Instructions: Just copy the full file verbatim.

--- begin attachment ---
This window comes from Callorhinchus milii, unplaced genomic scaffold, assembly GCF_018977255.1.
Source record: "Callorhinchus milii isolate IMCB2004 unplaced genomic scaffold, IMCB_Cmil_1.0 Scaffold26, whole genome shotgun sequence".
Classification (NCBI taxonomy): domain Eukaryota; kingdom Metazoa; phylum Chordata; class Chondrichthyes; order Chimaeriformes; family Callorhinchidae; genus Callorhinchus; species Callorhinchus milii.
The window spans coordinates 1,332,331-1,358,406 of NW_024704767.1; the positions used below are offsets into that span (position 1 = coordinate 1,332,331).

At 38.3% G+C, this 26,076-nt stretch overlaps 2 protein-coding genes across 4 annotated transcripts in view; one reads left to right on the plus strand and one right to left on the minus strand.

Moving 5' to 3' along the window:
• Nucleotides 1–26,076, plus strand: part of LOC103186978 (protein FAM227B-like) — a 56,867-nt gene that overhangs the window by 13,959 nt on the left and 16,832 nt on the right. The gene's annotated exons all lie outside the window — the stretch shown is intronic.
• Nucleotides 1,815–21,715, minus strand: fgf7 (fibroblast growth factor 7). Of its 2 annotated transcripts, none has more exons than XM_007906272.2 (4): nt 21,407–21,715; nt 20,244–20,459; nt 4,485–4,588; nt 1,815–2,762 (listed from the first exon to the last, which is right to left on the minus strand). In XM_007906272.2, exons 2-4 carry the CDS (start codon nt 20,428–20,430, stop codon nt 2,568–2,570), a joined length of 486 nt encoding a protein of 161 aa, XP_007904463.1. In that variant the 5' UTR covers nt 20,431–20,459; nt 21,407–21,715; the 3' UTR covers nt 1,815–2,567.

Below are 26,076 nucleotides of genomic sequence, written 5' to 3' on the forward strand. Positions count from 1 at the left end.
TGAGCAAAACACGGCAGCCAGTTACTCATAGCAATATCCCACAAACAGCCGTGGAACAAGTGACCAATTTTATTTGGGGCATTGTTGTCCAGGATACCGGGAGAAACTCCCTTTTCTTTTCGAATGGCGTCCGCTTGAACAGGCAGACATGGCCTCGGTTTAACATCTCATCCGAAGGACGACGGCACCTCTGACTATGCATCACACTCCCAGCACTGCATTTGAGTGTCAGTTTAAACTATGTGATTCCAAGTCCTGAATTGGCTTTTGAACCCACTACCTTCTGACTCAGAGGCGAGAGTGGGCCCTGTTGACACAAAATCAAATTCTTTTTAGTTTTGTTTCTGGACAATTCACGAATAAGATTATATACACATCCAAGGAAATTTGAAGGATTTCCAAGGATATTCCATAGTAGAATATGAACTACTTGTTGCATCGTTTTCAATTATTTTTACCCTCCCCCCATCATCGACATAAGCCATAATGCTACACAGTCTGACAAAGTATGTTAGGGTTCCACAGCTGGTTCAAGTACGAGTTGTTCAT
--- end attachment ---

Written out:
This window comes from Callorhinchus milii, unplaced genomic scaffold, assembly GCF_018977255.1.
Source record: "Callorhinchus milii isolate IMCB2004 unplaced genomic scaffold, IMCB_Cmil_1.0 Scaffold26, whole genome shotgun sequence".
Classification (NCBI taxonomy): domain Eukaryota; kingdom Metazoa; phylum Chordata; class Chondrichthyes; order Chimaeriformes; family Callorhinchidae; genus Callorhinchus; species Callorhinchus milii.
The window spans coordinates 1,332,331-1,358,406 of NW_024704767.1; the positions used below are offsets into that span (position 1 = coordinate 1,332,331).

At 38.3% G+C, this 26,076-nt stretch overlaps 2 protein-coding genes across 4 annotated transcripts in view; one reads left to right on the plus strand and one right to left on the minus strand.

Moving 5' to 3' along the window:
• Nucleotides 1–26,076, plus strand: part of LOC103186978 (protein FAM227B-like) — a 56,867-nt gene that overhangs the window by 13,959 nt on the left and 16,832 nt on the right. The gene's annotated exons all lie outside the window — the stretch shown is intronic.
• Nucleotides 1,815–21,715, minus strand: fgf7 (fibroblast growth factor 7). Of its 2 annotated transcripts, none has more exons than XM_007906272.2 (4): nt 21,407–21,715; nt 20,244–20,459; nt 4,485–4,588; nt 1,815–2,762 (listed from the first exon to the last, which is right to left on the minus strand). In XM_007906272.2, exons 2-4 carry the CDS (start codon nt 20,428–20,430, stop codon nt 2,568–2,570), a joined length of 486 nt encoding a protein of 161 aa, XP_007904463.1. In that variant the 5' UTR covers nt 20,431–20,459; nt 21,407–21,715; the 3' UTR covers nt 1,815–2,567.

Below are 26,076 nucleotides of genomic sequence, written 5' to 3' on the forward strand. Positions count from 1 at the left end.
TGAGCAAAACACGGCAGCCAGTTACTCATAGCAATATCCCACAAACAGCCGTGGAACAAGTGACCAATTTTATTTGGGGCATTGTTGTCCAGGATACCGGGAGAAACTCCCTTTTCTTTTCGAATGGCGTCCGCTTGAACAGGCAGACATGGCCTCGGTTTAACATCTCATCCGAAGGACGACGGCACCTCTGACTATGCATCACACTCCCAGCACTGCATTTGAGTGTCAGTTTAAACTATGTGATTCCAAGTCCTGAATTGGCTTTTGAACCCACTACCTTCTGACTCAGAGGCGAGAGTGGGCCCTGTTGACACAAAATCAAATTCTTTTTAGTTTTGTTTCTGGACAATTCACGAATAAGATTATATACACATCCAAGGAAATTTGAAGGATTTCCAAGGATATTCCATAGTAGAATATGAACTACTTGTTGCATCGTTTTCAATTATTTTTACCCTCCCCCCATCATCGACATAAGCCATAATGCTACACAGTCTGACAAAGTATGTTAGGGTTCCACAGCTGGTTCAAGTACGAGTTGTTCAT